Cataracts in elderly pets can lead to blindness and may cause your pet to have to learn to navigate the world without sight, or with limited sight. Cataracts (cloudiness of the eyes) may be the result of unregulated diabetes, trauma or some other cause. Elderly pets with cataracts need special care and a visit with an veterinary eye specialist is often warranted.
Elderly pets with cataracts require careful monitoring as pets with cataracts are prone to other issues, such as glaucoma or corneal ulcers. Special drops may be administered to manage cataracts, but the only “cure” is often surgery, which may not often be recommended for elderly pets.
The good news is, even elderly pets are often very resilient and learn rather quickly how to navigate their world with limited vision. You may need to make some special accommodations for an elderly pet that cannot see. For instance, you may find that you need to guide or carry a pet up and down stairs, or put gates at the top or bottom of a staircase when the pet cannot be supervised.
Elderly pets with cataracts also prefer to be walked on a leash, rather than roam freely as they may have once preferred. Even once they learn to navigate their home, outdoors can be tricky for even the most agile elderly pet. Keeping a pet on a leash when they have limited or no visibility can make the difference between a scared pet or a confident pet. Knowing that you are guiding them can provide a great deal of comfort to an unsure pet.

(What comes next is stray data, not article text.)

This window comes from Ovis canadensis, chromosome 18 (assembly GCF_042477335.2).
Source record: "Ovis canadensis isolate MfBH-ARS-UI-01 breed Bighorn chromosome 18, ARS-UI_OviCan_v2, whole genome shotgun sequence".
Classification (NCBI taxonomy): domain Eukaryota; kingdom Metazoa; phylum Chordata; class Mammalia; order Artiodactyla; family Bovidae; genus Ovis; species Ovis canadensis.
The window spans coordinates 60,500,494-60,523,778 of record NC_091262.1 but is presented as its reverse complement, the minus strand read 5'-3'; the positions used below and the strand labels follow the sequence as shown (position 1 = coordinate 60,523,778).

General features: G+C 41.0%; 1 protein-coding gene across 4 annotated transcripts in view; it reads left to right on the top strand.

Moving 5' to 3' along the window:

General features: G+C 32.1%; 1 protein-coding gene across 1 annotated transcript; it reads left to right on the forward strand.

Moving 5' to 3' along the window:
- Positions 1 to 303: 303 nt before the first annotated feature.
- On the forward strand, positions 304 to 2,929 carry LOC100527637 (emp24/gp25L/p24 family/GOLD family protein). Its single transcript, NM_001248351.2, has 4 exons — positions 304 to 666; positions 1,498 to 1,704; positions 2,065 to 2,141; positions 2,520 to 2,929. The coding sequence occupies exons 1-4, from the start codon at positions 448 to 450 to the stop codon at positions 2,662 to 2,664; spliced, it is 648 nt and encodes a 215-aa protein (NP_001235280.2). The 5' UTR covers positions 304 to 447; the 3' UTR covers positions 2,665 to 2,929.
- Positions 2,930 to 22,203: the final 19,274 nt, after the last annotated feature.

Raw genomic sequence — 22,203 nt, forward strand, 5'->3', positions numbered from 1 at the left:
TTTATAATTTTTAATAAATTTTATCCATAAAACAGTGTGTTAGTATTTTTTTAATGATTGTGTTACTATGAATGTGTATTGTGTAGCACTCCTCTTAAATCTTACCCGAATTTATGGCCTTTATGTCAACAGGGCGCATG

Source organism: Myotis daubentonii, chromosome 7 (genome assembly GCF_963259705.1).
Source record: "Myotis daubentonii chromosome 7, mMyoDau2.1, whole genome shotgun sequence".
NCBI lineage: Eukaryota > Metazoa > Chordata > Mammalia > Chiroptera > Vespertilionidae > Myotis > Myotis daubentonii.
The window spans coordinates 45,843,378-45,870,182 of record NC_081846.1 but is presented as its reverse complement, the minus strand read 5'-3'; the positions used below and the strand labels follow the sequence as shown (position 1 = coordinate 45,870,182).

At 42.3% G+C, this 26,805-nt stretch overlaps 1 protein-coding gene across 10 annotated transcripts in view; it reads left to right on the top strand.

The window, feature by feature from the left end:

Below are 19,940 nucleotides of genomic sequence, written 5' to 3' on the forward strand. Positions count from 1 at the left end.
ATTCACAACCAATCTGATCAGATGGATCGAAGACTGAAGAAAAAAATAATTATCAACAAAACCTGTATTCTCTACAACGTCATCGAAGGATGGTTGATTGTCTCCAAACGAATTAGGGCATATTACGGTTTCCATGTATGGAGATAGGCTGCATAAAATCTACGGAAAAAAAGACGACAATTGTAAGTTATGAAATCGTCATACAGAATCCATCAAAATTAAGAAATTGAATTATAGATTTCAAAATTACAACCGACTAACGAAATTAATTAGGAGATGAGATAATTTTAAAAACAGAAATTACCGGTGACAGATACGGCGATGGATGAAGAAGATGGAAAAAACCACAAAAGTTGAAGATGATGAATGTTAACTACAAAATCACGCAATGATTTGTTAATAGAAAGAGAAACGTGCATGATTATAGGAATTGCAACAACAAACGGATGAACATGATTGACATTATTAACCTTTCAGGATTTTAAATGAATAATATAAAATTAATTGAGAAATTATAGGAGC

Elderly pets with cataracts often need a variety of eye drops, administered at various intervals throughout the day. It is very important that you make special accommodations to administer the required drops to avoid complications. Visits to the eye specialist and eye drop medication can be expensive. Pet insurance can help alleviate some of the costs if it was purchased prior to the pet developing cataracts.
Should you need help paying for your pet’s medical treatment and care, we are not accepting applications at this time, but you may contact The Pet Fund at 916-443-6007 to inquire about funding for non basic, non emergency care. If you qualify, payment would be made directly to your veterinarian.
We highly recommend pet insurance for parents of elderly pets. Visit our pet insurance facts page for more information about pet insurance and other products that have helped our elderly pets live longer, better lives.
The Elderly Pet Organization is a 501C3 non profit organization whose mission is to provide information and education about senior pets. Our goal is to end senior pet abandonment and premature euthanization, while increasing senior pet adoptions throughout the US. We accept donations of unwanted items, as well as cash donations to help us with our cause. Read more about us.